Lid sealing: Pre-cut and formed lids are drawn from a magazine stack and sealed by ultrasonic sealing to the film tube head. The lids feature an easy-open facility with a tape opening that allows the drink to be poured out once opened. The upper inner rim of the film tube is also reinforced by the lid to ensure the stability of the pack even when it is opened.

Filling and bottom sealing: Product filling is done at this station after which the pre-cut, pre-formed bottoms are also sealed. The sealing technology used ensures seal through contamination to produce a reliable filled pack in every case.

Ejecting and packing: Pistons and air pressure are used to eject the filled, sealed packs on to a conveyor that will take them forward to the end-of-line packing area. On-line batch coding and sell-by date marking are done at this station.

Cleaning: The entire system is capable of being washed and air dried to ensure hygienic production.

By all accounts, the Cyclero Drinkbag offers powerful arguments in its favor. It has the lowest per-unit pack weight for its size when compared to equivalent glass, PET, carton or metal cans. It does not need to be transported to the filling station in pre-formed condition and therefore saves lorry freight. It is among the lowest user of non-renewable resources in its manufacturing. By its low weight and thin walls which can be easily crushed when empty, it generates the least waste volume. It can be printed brightly. It can be easily chilled. Its manufacturers claim, “95% of all people would buy a drink in a Cyclero pack.” Yes, it is indeed an exciting pack innovation and the manufacturers have all the answers. But, as the popular saying goes, ‘he who knows all the answers has not yet been asked all the questions.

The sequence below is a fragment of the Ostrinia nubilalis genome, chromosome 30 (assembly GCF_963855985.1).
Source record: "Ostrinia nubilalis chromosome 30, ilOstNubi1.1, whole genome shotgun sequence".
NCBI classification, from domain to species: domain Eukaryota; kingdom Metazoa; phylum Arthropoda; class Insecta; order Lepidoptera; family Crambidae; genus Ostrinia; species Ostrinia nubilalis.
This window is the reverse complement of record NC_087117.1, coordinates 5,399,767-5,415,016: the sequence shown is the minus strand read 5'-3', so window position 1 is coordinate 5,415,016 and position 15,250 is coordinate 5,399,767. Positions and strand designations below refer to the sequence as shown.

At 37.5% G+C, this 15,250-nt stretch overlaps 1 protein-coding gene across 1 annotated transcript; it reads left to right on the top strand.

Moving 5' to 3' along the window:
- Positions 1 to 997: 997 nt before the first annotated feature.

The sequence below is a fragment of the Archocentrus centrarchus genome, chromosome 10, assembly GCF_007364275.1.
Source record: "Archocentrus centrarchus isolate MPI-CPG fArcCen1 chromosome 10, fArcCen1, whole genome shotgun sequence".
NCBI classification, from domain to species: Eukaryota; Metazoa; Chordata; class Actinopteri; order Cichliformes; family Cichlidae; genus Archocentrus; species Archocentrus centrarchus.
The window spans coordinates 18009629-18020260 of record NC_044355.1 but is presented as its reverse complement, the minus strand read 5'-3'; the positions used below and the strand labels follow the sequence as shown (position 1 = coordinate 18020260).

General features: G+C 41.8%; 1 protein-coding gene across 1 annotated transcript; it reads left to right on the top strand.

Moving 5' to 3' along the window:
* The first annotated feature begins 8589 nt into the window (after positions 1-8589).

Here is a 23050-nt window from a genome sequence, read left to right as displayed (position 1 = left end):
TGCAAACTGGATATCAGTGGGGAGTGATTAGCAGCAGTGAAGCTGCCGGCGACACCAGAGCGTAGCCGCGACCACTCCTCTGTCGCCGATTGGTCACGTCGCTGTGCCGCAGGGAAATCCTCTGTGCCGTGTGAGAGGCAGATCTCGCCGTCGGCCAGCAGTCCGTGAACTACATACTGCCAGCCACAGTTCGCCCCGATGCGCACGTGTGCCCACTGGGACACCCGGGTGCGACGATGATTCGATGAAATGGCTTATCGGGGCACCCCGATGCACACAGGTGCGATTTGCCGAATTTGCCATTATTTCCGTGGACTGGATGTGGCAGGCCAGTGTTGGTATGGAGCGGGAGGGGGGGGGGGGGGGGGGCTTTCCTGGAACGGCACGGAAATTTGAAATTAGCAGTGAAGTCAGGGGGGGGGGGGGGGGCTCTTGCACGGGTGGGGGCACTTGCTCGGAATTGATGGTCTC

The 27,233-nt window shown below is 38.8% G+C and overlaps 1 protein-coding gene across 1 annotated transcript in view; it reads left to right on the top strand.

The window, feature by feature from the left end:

The Cyclero pack is here and the people at Profile Packaging who can help to answer all the questions are eager to meet you.

This article was originally published in the February 2012 print issue of Packaging South Asia.

The Covid-19 pandemic led to the country-wide lockdown on 25 March 2020. It will be two years tomorrow as I write this. What have we learned in this time? Maybe the meaning of resilience since small companies like us have had to rely on our resources and the forbearance of our employees as we have struggled to produce our trade platforms.

The print and packaging industries have been fortunate, although the commercial printing industry is still to recover. We have learned more about the digital transformation that affects commercial printing and packaging. Ultimately digital will help print grow in a country where we are still far behind in our paper and print consumption and where digital is a leapfrog technology that will only increase the demand for print in the foreseeable future.